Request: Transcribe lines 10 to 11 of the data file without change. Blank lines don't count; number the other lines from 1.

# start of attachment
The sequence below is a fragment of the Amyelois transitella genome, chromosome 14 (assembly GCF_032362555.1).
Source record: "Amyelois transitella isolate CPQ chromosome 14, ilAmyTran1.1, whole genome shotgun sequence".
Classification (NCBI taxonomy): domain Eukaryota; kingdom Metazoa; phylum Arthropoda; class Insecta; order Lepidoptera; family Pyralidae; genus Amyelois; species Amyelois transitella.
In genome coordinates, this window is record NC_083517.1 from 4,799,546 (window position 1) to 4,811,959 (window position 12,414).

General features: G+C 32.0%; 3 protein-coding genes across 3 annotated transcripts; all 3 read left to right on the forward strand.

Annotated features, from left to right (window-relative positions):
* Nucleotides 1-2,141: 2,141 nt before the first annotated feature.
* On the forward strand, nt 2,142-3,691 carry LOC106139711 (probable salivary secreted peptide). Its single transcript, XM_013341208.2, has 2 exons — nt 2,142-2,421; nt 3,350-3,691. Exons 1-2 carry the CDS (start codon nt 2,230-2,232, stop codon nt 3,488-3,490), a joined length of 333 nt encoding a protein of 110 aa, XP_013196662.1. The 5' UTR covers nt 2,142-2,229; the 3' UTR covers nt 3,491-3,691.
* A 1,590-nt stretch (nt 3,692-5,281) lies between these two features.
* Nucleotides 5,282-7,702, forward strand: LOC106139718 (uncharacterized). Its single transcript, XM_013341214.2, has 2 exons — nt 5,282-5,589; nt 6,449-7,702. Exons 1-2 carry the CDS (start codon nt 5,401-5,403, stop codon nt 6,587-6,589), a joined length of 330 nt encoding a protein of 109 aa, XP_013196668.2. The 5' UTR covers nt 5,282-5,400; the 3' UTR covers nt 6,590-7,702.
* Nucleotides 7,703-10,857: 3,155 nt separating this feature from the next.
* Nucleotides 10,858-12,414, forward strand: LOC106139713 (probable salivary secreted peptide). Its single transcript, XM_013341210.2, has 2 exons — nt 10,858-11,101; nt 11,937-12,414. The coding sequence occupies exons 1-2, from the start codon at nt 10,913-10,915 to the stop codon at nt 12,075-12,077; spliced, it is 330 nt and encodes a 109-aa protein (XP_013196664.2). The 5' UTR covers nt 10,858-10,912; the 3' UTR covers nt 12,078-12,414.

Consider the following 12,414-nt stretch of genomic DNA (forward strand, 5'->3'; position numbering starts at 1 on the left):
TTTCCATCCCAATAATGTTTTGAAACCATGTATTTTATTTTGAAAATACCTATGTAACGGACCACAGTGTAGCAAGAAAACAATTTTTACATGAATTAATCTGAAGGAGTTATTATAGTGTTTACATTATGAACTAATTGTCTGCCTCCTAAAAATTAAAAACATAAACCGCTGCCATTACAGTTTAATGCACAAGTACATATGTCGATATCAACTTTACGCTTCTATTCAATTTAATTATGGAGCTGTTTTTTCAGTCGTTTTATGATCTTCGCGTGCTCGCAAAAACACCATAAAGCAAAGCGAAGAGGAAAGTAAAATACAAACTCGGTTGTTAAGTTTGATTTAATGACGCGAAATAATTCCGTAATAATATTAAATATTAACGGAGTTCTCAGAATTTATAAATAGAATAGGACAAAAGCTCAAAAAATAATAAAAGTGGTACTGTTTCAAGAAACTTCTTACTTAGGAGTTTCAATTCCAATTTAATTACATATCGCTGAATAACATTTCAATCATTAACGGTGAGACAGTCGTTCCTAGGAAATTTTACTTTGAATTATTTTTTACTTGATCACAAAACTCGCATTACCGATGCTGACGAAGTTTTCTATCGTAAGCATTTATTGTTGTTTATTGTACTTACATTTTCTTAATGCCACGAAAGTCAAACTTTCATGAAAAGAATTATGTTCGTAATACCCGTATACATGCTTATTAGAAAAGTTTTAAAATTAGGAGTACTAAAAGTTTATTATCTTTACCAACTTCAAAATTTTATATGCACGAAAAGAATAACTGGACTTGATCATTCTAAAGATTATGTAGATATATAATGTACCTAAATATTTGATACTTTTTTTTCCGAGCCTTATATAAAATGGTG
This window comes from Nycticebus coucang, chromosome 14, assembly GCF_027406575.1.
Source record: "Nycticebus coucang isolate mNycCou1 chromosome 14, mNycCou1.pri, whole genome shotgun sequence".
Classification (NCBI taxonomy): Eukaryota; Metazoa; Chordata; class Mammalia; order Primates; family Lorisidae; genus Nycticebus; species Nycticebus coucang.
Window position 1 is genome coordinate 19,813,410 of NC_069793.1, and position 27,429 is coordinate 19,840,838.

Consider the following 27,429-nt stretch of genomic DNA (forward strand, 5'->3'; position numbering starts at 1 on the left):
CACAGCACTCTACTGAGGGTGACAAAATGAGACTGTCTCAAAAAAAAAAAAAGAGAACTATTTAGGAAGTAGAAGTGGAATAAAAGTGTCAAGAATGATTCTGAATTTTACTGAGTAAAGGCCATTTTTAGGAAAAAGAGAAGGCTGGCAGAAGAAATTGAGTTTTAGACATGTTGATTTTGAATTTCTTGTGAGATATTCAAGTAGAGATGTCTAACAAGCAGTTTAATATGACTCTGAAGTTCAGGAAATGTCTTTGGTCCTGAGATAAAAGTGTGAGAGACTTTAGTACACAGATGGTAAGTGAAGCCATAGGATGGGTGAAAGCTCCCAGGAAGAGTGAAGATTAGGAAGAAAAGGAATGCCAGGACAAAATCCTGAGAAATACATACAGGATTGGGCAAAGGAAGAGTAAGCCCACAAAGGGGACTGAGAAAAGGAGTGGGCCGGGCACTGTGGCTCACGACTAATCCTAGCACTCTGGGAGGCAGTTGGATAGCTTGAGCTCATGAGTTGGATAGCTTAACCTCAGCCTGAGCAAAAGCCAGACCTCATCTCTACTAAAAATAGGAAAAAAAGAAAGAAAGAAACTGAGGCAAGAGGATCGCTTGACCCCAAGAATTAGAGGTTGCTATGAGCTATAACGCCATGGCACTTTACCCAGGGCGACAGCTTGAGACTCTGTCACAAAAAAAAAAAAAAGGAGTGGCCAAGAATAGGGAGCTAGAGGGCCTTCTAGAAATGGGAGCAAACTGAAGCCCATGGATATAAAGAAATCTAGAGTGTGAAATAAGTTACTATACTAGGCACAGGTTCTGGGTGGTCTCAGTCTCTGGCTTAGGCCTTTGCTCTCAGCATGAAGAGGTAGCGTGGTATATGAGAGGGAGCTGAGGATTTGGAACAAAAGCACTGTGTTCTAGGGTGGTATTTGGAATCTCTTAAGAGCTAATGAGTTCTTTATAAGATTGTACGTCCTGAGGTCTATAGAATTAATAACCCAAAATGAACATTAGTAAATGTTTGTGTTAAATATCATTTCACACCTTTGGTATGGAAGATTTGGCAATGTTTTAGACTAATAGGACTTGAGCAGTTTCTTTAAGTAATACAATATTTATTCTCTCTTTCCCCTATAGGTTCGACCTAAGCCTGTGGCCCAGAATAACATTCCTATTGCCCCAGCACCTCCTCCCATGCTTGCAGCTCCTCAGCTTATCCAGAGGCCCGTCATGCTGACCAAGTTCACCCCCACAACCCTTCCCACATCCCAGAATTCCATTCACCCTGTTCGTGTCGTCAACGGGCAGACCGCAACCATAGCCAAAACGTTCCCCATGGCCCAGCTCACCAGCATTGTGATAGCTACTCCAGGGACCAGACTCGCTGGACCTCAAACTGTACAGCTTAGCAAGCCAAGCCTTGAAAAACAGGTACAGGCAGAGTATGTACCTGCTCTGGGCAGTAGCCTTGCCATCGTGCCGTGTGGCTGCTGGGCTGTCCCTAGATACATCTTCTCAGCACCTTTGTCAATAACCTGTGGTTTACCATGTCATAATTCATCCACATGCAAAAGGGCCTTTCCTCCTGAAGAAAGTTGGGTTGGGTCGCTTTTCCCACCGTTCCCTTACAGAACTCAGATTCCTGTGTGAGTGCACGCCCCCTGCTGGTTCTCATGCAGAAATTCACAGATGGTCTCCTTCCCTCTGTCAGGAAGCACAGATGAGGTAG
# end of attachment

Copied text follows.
* Nucleotides 5,282-7,702, forward strand: LOC106139718 (uncharacterized). Its single transcript, XM_013341214.2, has 2 exons — nt 5,282-5,589; nt 6,449-7,702. Exons 1-2 carry the CDS (start codon nt 5,401-5,403, stop codon nt 6,587-6,589), a joined length of 330 nt encoding a protein of 109 aa, XP_013196668.2. The 5' UTR covers nt 5,282-5,400; the 3' UTR covers nt 6,590-7,702.
* Nucleotides 7,703-10,857: 3,155 nt separating this feature from the next.